A27

Background: There are 35 million men ages 50-74 in the United States. The American Cancer Society recommends that men ages 50 and over be screened for prostate cancer. Each year over 20 million Prostate Specific Antigen (PSA) tests are performed, and over one million of these tests are returned positive indicating a risk of prostate cancer. Eight hundred thousand men who have a positive PSA screening test undergo a biopsy where multiple prostate tissue samples are taken and examined by a pathologist. Only 30% of biopsies are confirmed positive for prostate cancer, indicating that a majority represented unnecessary procedures and costs.
 Aim: Identify, using metabolomics, biomarkers to be used as a diagnostic for determining which men with elevated PSA levels have prostate cancer, and which do not.
 Methods: Metabolomics was performed on post-DRE (digital rectal exam), pre-biopsy urine specimens obtained from men at-risk for prostate cancer on the basis of a positive PSA test or DRE. All of the men subsequently underwent a prostate biopsy and the tissue was scored for presence [biopsy+] or absence [biopsy-] of prostate cancer. Metabolomics was performed on a mass spectrometry-based platform including LC-MS-MS and GC-MS instrumentation and automated peak resolution and compound identification software. Small molecular weight metabolites in the mass range of 80-1000 daltons were identified in a non-targeted fashion. Multiple statistical analyses were performed identifying biomarkers correlated with the clinical diagnoses.
 Results: The results showed that the levels of specific metabolites in the urine samples could be used to discriminate men that had prostate cancer from those that did not (determined by later needle biopsy). Seventy metabolites were identified as significantly changed (Wilcoxon rank sum test, p<.05). One significant metabolite was methylglycine (MG, sarcosine). MG correlates mechanistically with a known higher methylation potential reported during tumor development and progression. The performance of MG as a diagnostic biomarker for prostate cancer was analyzed by ROC analysis; the area under the curve was 0.67. In vitro experiments confirmed the role for sarcosine in tumor progression. Addition of MG to benign prostate epithelial cells rendered them invasive as measured by Boyden chamber matrigel invasion assays. In addition, RNAi mediated knock-down of glycine-N-methyltransferase (an enzyme that catalyzes MG production) reduced both MG levels and cell invasive properties. Another metabolite biomarker of prostate cancer was N-acetylasparate (NAA). This biomarker correlates mechanistically with the known behavior of Prostate Specific Membrane Antigen (PSMA). PSMA is a carboxypeptidase overexpressed in prostate cancer whose product is NAA.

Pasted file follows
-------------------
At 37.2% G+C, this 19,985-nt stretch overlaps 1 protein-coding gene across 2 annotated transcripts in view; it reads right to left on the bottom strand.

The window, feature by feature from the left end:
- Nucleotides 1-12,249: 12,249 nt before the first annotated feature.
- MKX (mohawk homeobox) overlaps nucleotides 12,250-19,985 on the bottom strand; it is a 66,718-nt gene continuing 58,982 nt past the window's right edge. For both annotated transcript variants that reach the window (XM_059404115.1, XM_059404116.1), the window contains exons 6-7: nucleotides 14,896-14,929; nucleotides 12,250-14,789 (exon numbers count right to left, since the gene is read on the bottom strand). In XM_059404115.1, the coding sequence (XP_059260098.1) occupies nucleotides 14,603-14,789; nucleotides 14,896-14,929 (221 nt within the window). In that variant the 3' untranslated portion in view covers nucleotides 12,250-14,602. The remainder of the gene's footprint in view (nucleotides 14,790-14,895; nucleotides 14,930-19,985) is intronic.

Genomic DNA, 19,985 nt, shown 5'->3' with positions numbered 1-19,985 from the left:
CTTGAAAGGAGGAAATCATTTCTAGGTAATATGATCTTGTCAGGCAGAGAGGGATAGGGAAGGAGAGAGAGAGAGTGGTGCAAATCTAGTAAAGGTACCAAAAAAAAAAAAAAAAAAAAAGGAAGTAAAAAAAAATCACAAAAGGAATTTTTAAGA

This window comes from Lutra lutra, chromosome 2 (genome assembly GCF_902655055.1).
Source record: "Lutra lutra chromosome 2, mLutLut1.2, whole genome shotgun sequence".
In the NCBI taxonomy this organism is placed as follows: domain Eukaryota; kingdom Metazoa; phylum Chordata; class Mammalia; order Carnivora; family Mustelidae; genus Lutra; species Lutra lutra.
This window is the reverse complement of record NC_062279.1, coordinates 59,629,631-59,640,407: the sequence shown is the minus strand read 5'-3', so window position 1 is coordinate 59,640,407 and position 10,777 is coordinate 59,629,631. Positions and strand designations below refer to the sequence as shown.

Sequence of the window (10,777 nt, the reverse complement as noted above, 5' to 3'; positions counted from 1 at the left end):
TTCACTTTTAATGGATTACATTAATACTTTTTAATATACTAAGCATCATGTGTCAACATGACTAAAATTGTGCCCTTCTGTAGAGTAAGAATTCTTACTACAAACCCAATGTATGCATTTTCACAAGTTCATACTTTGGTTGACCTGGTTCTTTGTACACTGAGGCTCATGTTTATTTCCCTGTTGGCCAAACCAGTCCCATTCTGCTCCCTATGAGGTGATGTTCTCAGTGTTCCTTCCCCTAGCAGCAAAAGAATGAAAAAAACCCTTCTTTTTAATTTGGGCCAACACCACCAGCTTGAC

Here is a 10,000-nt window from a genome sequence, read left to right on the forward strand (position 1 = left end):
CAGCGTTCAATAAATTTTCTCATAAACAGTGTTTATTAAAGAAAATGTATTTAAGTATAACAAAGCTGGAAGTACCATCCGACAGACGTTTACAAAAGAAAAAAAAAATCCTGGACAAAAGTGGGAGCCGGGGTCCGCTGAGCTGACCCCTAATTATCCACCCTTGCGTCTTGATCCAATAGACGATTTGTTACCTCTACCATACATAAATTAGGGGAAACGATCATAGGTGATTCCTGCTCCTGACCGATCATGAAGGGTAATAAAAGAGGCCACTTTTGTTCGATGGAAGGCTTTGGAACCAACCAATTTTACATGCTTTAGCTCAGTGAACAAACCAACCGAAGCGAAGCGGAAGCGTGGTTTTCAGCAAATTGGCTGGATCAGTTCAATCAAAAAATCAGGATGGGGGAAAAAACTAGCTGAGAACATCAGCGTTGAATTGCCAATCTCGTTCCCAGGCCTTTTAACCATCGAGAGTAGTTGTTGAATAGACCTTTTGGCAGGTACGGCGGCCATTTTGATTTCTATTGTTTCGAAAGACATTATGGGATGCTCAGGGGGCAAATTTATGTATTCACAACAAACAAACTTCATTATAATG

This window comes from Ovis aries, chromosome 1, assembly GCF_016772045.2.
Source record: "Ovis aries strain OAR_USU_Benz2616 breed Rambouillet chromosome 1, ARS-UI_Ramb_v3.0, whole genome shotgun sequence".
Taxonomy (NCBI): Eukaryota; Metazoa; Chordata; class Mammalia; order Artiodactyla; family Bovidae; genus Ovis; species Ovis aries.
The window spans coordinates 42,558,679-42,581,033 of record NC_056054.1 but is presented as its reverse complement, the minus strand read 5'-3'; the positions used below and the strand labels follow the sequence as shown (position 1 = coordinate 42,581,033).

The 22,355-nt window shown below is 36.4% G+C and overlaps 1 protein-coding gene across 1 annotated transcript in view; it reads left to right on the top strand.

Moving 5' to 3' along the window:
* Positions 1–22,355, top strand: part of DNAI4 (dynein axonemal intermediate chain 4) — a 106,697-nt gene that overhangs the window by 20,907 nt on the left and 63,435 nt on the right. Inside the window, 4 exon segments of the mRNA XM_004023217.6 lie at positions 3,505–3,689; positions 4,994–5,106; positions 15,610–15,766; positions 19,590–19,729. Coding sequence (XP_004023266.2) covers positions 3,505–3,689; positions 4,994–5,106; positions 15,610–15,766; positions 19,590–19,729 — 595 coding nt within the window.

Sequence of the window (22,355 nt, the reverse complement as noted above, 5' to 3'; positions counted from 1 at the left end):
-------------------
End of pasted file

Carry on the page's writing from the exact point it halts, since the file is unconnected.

Conclusion: Metabolomics has been employed to identify new biomarkers for diagnosis of prostate cancer in a clinically challenging cohort comprised of high PSA individuals. These biomarkers are being employed to develop a panel of metabolites with diagnostic potential for this deadly disease.
 Supported in part by the Early Detection Research Network (UO1 CA111275-01 to AMC.), National Institutes of Health (RO1CA133458 to AS., TMR and AMC).

Third AACR International Conference on Molecular Diagnostics in Cancer Therapeutic Development-- Sep 22-25, 2008; Philadelphia, PA